Although COVID-related restrictions have slackened and many people have become used to a world post-pandemic, the brutal impact of the coronavirus is still fresh in everyone’s mind. "I have been physically separated from my partner because of COVID for almost two years now. I miss him; my art is a representation of the COVID crisis and our separation," says artist Waswo X.
Waswo. The 67-year-old artist's work, in collaboration with Rajasthani miniaturist R Vijay, is a dream-like - almost imaginary - telling of the reunion with his partner. A triptych, the piece is presented at an exhibition at Mehrauli's Ojas Art Gallery in collaboration with The Yuva Ekta Foundation. Starting today, the exhibition will have works of 15 other artists, and can be viewed till November 7.
Flights of imagination
'The Conference of The Birds' is homage to an epic poem by Sufi poet Farid-ud-Din Attar. The Persian poem narrates a tale of the assembly of birds during an existential crisis, and their journey through seven valleys in search of the mythical bird, the legendary Simorgh.
The artists showcasing in this exhibition were each offered one of the valleys mentioned in the poem - Quest, Love, Understanding, Detachment, Unity, Astonishment and Enlightenment - to explore through their works.
Just like the literary work, this exhibition is a confluence by indigenous and contemporary urban artists searching for enlightenment amid a global crisis. "The visual artists are connected to each other through their common language; a lot of the works speak to each other in a unique and beautiful way," says Ojas Art Gallery curatorial director Anubhav Nath.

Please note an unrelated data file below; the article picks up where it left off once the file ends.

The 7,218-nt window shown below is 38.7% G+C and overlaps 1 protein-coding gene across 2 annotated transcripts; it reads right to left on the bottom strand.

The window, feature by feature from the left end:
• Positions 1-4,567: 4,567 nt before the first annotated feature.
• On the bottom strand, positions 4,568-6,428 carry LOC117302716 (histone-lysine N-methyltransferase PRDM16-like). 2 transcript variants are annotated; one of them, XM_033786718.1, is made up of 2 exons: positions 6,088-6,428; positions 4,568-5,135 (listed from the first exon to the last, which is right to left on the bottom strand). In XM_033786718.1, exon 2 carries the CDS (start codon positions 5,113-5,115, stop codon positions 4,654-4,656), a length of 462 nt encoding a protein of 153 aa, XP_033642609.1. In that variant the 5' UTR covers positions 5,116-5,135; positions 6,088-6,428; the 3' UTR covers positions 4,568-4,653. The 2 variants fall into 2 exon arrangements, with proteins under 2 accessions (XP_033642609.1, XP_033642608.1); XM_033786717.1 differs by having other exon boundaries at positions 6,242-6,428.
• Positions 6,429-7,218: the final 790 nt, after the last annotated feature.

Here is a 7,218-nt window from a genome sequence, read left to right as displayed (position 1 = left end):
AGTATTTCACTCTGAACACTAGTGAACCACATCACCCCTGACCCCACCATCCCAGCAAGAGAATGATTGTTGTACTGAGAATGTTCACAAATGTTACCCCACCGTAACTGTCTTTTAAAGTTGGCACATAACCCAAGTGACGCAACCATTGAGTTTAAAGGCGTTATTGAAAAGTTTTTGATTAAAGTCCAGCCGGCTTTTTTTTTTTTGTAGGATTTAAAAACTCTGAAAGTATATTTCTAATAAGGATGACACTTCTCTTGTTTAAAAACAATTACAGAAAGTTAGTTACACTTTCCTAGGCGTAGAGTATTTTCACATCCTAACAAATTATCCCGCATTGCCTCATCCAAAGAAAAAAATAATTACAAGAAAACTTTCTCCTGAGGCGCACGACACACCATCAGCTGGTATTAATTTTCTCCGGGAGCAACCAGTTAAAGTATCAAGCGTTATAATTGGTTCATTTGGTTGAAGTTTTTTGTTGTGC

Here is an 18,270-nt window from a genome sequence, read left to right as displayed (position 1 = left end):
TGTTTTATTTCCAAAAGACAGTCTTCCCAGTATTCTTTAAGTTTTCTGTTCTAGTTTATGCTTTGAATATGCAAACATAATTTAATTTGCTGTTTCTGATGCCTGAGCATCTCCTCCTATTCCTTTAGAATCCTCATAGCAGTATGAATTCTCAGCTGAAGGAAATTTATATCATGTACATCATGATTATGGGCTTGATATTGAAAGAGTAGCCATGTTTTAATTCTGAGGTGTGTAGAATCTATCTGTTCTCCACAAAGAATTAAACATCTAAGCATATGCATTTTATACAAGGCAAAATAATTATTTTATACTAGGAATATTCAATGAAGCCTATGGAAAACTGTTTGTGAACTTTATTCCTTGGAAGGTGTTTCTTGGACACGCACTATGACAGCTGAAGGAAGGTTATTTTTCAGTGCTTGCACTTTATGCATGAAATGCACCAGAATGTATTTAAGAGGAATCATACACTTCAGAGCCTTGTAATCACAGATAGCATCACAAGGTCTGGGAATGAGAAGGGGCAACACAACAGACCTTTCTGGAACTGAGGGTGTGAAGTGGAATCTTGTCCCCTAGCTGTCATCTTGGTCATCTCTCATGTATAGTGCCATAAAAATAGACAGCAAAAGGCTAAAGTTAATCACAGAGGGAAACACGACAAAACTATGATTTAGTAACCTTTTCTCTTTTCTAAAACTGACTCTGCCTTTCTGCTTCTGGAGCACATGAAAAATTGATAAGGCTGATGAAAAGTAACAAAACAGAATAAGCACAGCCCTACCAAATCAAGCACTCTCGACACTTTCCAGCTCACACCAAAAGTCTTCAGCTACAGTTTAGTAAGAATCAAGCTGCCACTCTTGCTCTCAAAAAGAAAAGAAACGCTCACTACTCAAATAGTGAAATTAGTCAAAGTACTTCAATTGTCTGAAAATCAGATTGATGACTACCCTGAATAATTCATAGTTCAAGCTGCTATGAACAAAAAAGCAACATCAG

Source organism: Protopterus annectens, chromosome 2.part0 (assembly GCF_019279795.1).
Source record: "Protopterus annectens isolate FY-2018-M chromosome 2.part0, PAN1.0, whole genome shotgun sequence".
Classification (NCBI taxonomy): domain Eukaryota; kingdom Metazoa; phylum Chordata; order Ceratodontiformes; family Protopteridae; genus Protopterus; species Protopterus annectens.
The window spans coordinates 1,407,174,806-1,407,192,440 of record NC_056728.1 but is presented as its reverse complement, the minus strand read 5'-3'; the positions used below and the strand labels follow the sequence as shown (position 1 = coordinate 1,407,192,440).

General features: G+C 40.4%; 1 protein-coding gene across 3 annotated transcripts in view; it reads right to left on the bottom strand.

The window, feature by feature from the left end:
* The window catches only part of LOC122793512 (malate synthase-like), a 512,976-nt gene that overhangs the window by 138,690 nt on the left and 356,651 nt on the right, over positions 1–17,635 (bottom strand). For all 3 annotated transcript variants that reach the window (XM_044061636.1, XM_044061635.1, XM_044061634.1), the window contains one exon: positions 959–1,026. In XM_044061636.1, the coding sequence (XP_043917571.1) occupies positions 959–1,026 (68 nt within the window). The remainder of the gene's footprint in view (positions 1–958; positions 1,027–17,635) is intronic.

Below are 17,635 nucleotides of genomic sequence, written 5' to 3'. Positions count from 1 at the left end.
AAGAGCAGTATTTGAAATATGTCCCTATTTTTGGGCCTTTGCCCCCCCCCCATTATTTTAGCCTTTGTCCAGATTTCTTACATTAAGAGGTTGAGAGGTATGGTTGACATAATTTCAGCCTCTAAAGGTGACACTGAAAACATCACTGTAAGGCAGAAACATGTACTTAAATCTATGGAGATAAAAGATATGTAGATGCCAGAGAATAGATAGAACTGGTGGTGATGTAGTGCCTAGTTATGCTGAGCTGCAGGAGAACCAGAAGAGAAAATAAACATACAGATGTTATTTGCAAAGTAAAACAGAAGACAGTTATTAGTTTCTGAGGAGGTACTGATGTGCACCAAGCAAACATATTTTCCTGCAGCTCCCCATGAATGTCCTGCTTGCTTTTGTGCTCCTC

Wings of creativity
Of the artists who have their works displayed here, the sculptures of Vadodara-based Sudipta Das are based on the Valley of Unity. The 36-year-old's work is centred on the concept of human migration, displacement, and separation.
Originally from Assam, Das tries to look at the emotional circumstances behind human migration. The universality of the concept behind 'The Conference of The Birds' resonated with her. Captioned 'Crossing Over', Das attempts to correlate the migration of birds with that of humans, in the form of three-dimensional paper sculptures.
“The idea of unity was present in this. Even in migration, there is a sense of unity attached to the shifting group. While my work represents displacement, the fact that both birds and humans migrate as a group gives a sense of hope,” iterates the sculptor.
Karnataka-based award winning artist GR Iranna adapts his idea from an environmental perspective. Iranna’s painting of the flowering red cherry blossom and a person sitting on a wooden horse refers to how people are now missing real nature to enjoy lifeless, inanimate objects.
According to him, people are killing nature for the sake of progress and development. In fact, resembling his painting, people can now only sit on dead wooden horses imagining them [the lifeless objects] to be alive. "The sparrows from my childhood have disappeared completely. In nature, everything is balanced. So many things have been lost in the name of development. We have lost that balance," points out Iranna.
Each artist has a unique way of sharing their interpretation of Valleys. Waswo X. Waswo, for instance, uses doves and Oriental imagery like a flying carpet and meditation to portray the Valley of Love. The exhibition is universal in terms of the artists and their ideas; representing how we’re very similar during times of crisis.